The repor­ted cap­ab­il­it­ies of TEMPORA are huge — GCHQ can tap into all the inform­a­tion flow­ing through the trans-Atlantic fibre optic cables and bey­ond. It is truly suck­ing on the fire hydrant of inform­a­tion

This should be gobsmack­ing news, but the concept was already repor­ted in The Register 4 years ago. The trouble is, nobody really cared then or just thought it was a bunch of geeks being para­noid. Now this is glob­al news thanks to the brave actions of a whis­tleblower.

One has to won­der if the UK gov­ern­ment is so keen to ram the Snoop­ers’ Charter into law as a ret­ro­grade jus­ti­fic­a­tion for the endem­ic PRISM and TEMPORA snoop­ing that has already been going on for years? And let’s not for­get the old pro­to­type snoop­ing programe, ECHELON

As a lead­ing European pri­vacy cam­paign­er recently wrote, by the year 1215 Brit­ish bar­ons had more basic rights under the Magna Carta than we mod­ern day serfs can pos­sibly aspire to now.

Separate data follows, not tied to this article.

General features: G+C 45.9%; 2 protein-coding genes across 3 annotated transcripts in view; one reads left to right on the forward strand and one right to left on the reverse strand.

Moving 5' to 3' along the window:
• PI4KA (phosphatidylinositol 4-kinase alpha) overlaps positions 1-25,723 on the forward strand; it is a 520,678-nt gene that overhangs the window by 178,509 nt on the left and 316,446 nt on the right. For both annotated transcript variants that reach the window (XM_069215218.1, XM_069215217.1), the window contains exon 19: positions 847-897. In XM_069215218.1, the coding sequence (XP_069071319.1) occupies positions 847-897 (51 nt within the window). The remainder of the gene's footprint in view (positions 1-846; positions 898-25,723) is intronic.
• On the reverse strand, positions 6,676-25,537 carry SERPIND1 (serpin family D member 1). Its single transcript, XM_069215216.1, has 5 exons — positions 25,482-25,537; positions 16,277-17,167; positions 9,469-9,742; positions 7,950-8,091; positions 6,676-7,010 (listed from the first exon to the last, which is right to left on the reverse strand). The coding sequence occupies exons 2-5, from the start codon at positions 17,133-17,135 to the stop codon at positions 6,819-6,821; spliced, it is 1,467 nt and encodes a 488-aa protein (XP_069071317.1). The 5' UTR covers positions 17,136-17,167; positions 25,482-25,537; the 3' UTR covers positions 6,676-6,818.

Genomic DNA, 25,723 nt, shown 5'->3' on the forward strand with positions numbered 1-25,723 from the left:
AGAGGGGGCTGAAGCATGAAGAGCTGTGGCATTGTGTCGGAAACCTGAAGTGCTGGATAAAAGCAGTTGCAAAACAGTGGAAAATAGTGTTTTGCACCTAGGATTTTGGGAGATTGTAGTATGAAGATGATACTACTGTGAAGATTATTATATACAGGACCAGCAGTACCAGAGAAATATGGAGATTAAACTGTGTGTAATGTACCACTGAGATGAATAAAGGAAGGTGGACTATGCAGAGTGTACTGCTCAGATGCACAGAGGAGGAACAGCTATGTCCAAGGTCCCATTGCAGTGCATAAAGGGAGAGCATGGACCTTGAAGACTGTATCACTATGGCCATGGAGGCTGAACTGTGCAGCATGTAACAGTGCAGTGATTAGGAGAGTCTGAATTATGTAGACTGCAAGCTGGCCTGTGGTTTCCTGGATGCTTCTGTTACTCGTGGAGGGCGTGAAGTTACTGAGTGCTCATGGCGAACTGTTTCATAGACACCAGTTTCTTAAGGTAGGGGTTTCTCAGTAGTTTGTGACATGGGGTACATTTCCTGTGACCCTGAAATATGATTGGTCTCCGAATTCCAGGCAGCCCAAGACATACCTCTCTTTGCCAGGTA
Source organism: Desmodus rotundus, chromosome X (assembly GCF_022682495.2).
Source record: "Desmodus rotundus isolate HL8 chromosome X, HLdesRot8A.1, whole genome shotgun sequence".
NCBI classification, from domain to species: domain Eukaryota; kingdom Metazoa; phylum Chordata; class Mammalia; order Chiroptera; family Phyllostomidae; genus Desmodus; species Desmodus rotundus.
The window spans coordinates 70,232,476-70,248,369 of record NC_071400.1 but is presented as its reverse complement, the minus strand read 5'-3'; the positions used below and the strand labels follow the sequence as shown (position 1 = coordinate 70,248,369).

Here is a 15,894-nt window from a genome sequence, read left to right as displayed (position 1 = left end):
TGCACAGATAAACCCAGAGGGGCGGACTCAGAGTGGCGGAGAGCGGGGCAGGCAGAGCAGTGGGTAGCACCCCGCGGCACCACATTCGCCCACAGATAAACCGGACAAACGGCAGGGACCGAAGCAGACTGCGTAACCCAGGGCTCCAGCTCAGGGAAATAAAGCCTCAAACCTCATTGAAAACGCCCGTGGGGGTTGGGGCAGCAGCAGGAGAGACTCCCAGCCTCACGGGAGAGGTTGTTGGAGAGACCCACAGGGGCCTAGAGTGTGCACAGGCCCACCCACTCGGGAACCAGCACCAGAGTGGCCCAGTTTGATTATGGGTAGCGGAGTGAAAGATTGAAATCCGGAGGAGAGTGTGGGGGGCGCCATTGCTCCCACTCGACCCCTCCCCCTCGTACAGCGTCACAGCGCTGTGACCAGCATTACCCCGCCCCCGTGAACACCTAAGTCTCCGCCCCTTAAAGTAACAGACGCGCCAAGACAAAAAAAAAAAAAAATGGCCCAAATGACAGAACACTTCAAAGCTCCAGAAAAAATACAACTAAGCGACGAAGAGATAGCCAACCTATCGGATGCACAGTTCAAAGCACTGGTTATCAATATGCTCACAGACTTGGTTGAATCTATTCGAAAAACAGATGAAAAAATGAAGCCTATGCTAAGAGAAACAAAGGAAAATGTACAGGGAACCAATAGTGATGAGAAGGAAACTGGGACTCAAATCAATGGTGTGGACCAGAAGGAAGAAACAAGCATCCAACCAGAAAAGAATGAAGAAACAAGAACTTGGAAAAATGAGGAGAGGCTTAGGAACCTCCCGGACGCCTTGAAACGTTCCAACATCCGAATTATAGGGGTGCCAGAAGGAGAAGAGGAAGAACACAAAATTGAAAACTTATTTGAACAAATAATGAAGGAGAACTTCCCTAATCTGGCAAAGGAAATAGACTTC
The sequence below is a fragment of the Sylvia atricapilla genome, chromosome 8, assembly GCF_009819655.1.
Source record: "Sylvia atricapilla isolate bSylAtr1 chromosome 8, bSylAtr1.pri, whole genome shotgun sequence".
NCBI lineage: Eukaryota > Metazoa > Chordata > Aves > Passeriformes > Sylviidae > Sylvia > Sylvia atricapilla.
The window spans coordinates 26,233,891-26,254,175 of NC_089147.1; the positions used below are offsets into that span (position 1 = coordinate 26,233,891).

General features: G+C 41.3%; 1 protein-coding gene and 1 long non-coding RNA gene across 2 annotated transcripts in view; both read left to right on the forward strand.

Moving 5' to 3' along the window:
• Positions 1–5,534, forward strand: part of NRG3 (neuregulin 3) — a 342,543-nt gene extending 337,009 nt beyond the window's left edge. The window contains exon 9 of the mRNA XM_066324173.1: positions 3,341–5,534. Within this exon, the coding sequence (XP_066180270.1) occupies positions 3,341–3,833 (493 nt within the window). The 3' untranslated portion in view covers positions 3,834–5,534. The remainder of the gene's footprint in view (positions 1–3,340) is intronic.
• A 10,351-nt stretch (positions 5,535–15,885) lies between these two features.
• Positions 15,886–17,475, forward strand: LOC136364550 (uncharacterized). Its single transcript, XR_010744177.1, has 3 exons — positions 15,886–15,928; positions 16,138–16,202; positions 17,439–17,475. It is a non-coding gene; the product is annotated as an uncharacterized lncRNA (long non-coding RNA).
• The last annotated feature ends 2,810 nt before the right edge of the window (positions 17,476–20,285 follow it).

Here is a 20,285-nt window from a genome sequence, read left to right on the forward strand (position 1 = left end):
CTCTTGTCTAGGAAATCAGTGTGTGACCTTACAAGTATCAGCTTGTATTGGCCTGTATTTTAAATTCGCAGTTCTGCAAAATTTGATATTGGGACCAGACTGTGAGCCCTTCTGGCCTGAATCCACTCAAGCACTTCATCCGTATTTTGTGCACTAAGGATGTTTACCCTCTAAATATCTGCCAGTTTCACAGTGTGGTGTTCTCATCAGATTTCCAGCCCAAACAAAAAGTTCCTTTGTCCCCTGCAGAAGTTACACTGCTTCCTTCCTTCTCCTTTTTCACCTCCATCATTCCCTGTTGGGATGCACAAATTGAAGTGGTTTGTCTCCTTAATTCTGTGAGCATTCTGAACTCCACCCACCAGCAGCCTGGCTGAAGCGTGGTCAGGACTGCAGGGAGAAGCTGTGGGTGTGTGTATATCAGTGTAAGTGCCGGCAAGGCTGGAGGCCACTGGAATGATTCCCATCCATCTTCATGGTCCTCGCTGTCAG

How can we be going back­wards, so fast?

O tem­pora, o mores indeed.…. some clas­si­cist, some­where in the bowels of the Brit­ish intel­li­gence agen­cies, is hav­ing a laugh.

Edward Snowden — the Globalisation of Whistleblowing

I have held back from writ­ing about the Edward Snowden NSA whis­tleblow­ing case for the last week — partly because I was immersed in the res­ult­ing media inter­views and talks, and partly because I wanted to watch how the story developed, both polit­ic­ally and in the old media. The reac­tion of both can tell you a lot.